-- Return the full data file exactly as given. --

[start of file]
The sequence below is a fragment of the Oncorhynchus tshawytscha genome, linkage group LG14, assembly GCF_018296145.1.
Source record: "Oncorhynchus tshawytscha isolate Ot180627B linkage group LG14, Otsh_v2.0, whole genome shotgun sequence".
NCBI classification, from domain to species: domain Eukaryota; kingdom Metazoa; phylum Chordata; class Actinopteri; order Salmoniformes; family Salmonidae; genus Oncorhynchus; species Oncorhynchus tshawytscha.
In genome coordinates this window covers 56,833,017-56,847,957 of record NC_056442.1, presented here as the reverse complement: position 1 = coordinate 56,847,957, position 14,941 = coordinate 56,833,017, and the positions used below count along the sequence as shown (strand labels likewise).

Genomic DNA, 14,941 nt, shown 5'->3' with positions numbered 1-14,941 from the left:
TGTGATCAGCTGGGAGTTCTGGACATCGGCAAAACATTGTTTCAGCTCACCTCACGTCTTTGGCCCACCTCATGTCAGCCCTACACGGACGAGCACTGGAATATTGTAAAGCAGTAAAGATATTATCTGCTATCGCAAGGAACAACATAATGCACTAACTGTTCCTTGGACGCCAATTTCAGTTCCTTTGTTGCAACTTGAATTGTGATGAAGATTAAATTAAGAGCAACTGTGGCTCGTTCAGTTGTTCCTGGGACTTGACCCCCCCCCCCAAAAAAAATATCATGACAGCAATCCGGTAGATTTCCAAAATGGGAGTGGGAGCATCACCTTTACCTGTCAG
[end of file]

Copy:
The sequence below is a fragment of the Oncorhynchus tshawytscha genome, linkage group LG14, assembly GCF_018296145.1.
Source record: "Oncorhynchus tshawytscha isolate Ot180627B linkage group LG14, Otsh_v2.0, whole genome shotgun sequence".
NCBI classification, from domain to species: domain Eukaryota; kingdom Metazoa; phylum Chordata; class Actinopteri; order Salmoniformes; family Salmonidae; genus Oncorhynchus; species Oncorhynchus tshawytscha.
In genome coordinates this window covers 56,833,017-56,847,957 of record NC_056442.1, presented here as the reverse complement: position 1 = coordinate 56,847,957, position 14,941 = coordinate 56,833,017, and the positions used below count along the sequence as shown (strand labels likewise).

Genomic DNA, 14,941 nt, shown 5'->3' with positions numbered 1-14,941 from the left:
TGTGATCAGCTGGGAGTTCTGGACATCGGCAAAACATTGTTTCAGCTCACCTCACGTCTTTGGCCCACCTCATGTCAGCCCTACACGGACGAGCACTGGAATATTGTAAAGCAGTAAAGATATTATCTGCTATCGCAAGGAACAACATAATGCACTAACTGTTCCTTGGACGCCAATTTCAGTTCCTTTGTTGCAACTTGAATTGTGATGAAGATTAAATTAAGAGCAACTGTGGCTCGTTCAGTTGTTCCTGGGACTTGACCCCCCCCCCCAAAAAAAATATCATGACAGCAATCCGGTAGATTTCCAAAATGGGAGTGGGAGCATCACCTTTACCTGTCAG